No Surprise

Wendy Burnett accurately spelled out the effects of joblessness in her essay last week, and Stephen Lendman went into even greater detail in his early April commentary.

Mr. Lendman went to great lengths to dissect the Labor Department’s fudged March report on the job market, and went on to show how manipulated data concealed how bad things are.

“Putting lipstick on this pig doesn’t wash,” he stated. “One analyst said March data was miserable from every angle. Economist David Rosenberg called it ‘one soft US jobs report.’ It quashed the consensus view of re-acceleration …

“Part-time employment rose … A protracted Main Street Depression continues. Force-fed austerity worsens it. Real unemployment is 23%. Poverty or close to it affects half of US households. Record numbers need food stamps …

“In the past three months alone. More than one million workers dropped out. Current figures stand at an unprecedented 90 million. Economies in Depression reflect these figures … and reflect deplorable third world economic conditions.

“The Economic Policy Institute called March data ‘a big negative surprise.’ It underscores no ‘robust jobs recovery.’ Returning to ‘pre-recession unemployment rate in three years requires adding 320,000 jobs every single month’… Instead, hundreds of thousands drop out monthly. Hard times get harder. America’s indeed on a fast track toward third world status.” –

Both Ms. Burnett and Mr. Lendman fully recognize the obvious effects caused by joblessness. We’ve been going downhill now for about seven years and even though this cause and effect relationship is readily acknowledged by just about everyone, and even though just about everyone readily understands that job creation is the only way to put an end to our disastrous economic tailspin, exactly no one has come forward with a valid plan or program that would create the millions of jobs necessary to pull our chestnuts out of the fire.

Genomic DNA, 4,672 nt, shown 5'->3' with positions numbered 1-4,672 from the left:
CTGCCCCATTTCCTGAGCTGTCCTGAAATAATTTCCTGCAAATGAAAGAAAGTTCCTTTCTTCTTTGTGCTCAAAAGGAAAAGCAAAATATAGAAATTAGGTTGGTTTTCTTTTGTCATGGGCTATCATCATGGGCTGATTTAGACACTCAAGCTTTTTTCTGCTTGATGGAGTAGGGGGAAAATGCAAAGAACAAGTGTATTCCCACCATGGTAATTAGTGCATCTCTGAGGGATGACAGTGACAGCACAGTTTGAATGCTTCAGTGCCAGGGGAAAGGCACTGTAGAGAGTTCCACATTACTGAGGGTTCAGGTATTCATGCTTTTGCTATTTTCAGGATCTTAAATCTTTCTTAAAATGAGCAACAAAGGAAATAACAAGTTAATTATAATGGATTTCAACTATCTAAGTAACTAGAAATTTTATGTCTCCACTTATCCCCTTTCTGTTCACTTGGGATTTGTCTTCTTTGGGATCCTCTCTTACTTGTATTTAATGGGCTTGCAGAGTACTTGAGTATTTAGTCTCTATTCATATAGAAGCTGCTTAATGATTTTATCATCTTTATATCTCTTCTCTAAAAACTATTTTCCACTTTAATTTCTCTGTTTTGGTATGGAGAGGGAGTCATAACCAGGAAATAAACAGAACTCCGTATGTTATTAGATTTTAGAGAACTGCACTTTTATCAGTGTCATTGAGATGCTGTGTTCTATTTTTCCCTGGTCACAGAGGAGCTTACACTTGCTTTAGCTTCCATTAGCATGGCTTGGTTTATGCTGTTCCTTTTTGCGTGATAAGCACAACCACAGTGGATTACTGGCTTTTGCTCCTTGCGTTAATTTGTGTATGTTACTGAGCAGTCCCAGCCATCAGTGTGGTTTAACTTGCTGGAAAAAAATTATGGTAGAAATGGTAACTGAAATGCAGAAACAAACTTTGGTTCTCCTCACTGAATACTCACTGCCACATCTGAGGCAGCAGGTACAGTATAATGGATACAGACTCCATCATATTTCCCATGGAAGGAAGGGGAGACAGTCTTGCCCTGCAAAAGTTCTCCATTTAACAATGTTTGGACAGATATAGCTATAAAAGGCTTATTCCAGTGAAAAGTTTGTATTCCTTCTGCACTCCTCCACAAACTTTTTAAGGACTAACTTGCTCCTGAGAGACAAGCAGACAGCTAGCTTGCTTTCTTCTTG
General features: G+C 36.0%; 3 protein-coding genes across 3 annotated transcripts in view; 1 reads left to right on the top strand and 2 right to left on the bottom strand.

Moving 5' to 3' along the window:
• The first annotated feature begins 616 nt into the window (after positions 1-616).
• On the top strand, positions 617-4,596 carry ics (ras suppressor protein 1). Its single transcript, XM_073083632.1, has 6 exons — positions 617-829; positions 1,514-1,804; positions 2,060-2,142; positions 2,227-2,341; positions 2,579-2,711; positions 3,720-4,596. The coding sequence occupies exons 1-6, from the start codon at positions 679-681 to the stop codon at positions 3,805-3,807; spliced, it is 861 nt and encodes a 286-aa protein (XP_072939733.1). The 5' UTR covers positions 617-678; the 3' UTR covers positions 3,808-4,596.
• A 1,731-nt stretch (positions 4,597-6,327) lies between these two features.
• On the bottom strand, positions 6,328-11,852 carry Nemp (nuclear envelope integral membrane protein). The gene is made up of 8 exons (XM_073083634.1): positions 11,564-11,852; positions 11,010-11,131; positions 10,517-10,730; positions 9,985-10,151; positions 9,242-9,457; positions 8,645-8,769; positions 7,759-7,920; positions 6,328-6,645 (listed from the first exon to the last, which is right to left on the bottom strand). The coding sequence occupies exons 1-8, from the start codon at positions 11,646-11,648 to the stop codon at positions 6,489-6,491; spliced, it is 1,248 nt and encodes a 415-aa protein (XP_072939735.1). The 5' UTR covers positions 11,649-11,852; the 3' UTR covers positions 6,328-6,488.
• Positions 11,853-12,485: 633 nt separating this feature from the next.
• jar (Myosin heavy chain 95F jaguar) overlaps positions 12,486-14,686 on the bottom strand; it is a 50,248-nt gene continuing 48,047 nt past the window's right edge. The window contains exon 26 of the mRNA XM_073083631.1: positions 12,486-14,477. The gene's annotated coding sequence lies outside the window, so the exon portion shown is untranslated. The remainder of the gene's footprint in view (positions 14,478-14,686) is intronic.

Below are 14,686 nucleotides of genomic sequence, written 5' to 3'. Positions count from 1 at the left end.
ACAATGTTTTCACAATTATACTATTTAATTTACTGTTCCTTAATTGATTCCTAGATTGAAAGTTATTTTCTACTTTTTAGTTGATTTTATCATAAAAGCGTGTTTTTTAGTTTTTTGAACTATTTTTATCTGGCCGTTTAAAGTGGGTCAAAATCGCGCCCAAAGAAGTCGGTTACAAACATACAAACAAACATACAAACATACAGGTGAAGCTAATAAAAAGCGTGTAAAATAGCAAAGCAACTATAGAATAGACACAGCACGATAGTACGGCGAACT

But that’s hard to understand. There are still some folks down in Washington who were around during the 1930s and who clearly remember how destitute Americans were in those depression years. Why aren’t they pushing for an Emergency Shipbuilding Program? Don’t they recall what FDR did in his successful effort to kill two birds with one stone? Those Emergency Shipbuilding Programs were initiated to prepare us primarily for our entry into the Second World War, but at once, those programs ended the Great Depression by creating more than fifty million jobs.

Let’s assume that the folks in Washington are unaware of our patented container ship design – and we find that hard to believe after the efforts we’ve made to call our design to their attention – what’s to prevent us from “subsidizing” an Emergency Shipbuilding Program for the construction of profit-generating container ships? We “subsidize” the construction of non-profit warships, don’t we?